In recent decades, global climate change has become a major concern, applying pressure on many aspects of humankind. The combustion of fossil fuels and emission of greenhouse gases (GHG) such as carbon dioxide ( CO2) are playing a crucial role in the gradual rise in the overall temperature of the atmosphere (Romm, 2022). The consequences of climate change include changes in rainfall patterns, increased flood risk, severe storms, droughts, loss of species, fires, and sea-level rise (De Pryck, 2021). This, in turn, is affecting species distributions, habitats, and processes in the marine environment, leading to serious repercussions (Birchenough et al., 2015). Various methods for reducing or minimizing CO2 have been suggested (e.g. Hepburn et al. (2019)); however it seems that the most sustainable alternative is taking advantage of renewable energy resources (Newell et al., 2021), hence the demand for renewable energy has grown rapidly as a response to climate change (Dannheim et al., 2020).

Marine energy is the energy that resides in waves, tides, ocean currents, and ocean temperature and salinity gradients, which is available for conversion into electricity (Zabihian and Fung, 2011). In addition, many developments in renewable energy are taking place at sea (e.g. arrays of offshore wind turbines) due to the magnitude of the resource, available sea space, and reduced visual impact (Pelc and Fujita, 2002). However, the presence of marine renewable energy devices can disrupt their environment, from the disturbance of marine mammals during construction (underwater noise) (Madsen et al., 2006) and increased risk of bird collisions (Loss et al., 2013), to changes in hydrodynamics and sediment dynamics. The extraction of energy from the water column could directly impact marine sediment dynamics and affect the stability of morphodynamic features such as offshore sand banks (Neill et al., 2017). The seabed will also be disturbed during the construction and decommissioning of the energy conversion technologies and their associated infrastructure (e.g. foundations and cabling) (Rui et al., 2022). Removal of sediments leads to direct habitat loss, and turbidity will increase because of suspended particle matter (SPM). These resuspended sediments will be transported by the tidal currents, which could represent an additional source of contamination during the construction phase (Gill, 2005).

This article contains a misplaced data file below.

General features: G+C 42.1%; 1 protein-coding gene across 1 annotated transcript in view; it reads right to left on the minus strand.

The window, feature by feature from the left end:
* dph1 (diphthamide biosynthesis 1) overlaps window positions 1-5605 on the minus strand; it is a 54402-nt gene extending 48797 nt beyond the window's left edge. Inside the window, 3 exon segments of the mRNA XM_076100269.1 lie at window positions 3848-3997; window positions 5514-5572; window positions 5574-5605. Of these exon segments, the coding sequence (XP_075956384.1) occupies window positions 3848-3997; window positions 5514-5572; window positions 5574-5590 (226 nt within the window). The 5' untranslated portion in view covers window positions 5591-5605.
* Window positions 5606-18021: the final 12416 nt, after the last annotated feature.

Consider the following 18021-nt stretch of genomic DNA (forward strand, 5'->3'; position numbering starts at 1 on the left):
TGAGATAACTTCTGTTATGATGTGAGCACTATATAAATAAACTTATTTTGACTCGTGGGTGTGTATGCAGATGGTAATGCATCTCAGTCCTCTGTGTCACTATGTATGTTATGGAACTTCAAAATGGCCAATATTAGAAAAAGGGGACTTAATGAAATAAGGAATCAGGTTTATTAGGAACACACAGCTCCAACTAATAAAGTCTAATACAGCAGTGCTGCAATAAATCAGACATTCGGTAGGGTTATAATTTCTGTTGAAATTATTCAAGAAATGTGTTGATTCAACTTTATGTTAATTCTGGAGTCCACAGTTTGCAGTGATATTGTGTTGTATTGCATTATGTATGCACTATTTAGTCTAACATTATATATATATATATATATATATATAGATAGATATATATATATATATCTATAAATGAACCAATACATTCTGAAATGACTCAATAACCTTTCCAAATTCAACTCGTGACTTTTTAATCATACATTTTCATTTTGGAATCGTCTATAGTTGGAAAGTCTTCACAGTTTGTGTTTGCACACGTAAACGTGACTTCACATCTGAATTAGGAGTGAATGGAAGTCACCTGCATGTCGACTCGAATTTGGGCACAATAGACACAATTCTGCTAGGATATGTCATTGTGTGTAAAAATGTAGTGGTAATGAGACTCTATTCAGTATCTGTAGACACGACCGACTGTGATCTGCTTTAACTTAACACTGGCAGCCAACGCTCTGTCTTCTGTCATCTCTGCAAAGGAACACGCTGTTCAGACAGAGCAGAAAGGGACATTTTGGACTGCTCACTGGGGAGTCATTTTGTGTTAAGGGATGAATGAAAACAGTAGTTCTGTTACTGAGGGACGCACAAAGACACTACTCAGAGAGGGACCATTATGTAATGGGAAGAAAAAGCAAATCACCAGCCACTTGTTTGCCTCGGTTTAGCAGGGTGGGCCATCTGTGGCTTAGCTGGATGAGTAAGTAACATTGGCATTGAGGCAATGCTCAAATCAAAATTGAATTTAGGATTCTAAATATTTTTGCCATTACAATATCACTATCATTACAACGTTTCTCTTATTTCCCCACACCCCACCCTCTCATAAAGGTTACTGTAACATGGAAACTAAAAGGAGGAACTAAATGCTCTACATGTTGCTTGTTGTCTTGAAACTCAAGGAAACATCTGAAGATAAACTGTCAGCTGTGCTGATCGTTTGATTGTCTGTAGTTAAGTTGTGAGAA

This study aims to characterize seabed sediments at a range of sites suitable for various offshore renewable energy technologies, relating the sediment properties to environmental variables such as wave height and tidal current speed. The study is based on the processing and analysis of seabed sediment samples collected at sea, compared against environmental data generated by validated wave and tidal models of the region.

2 Study area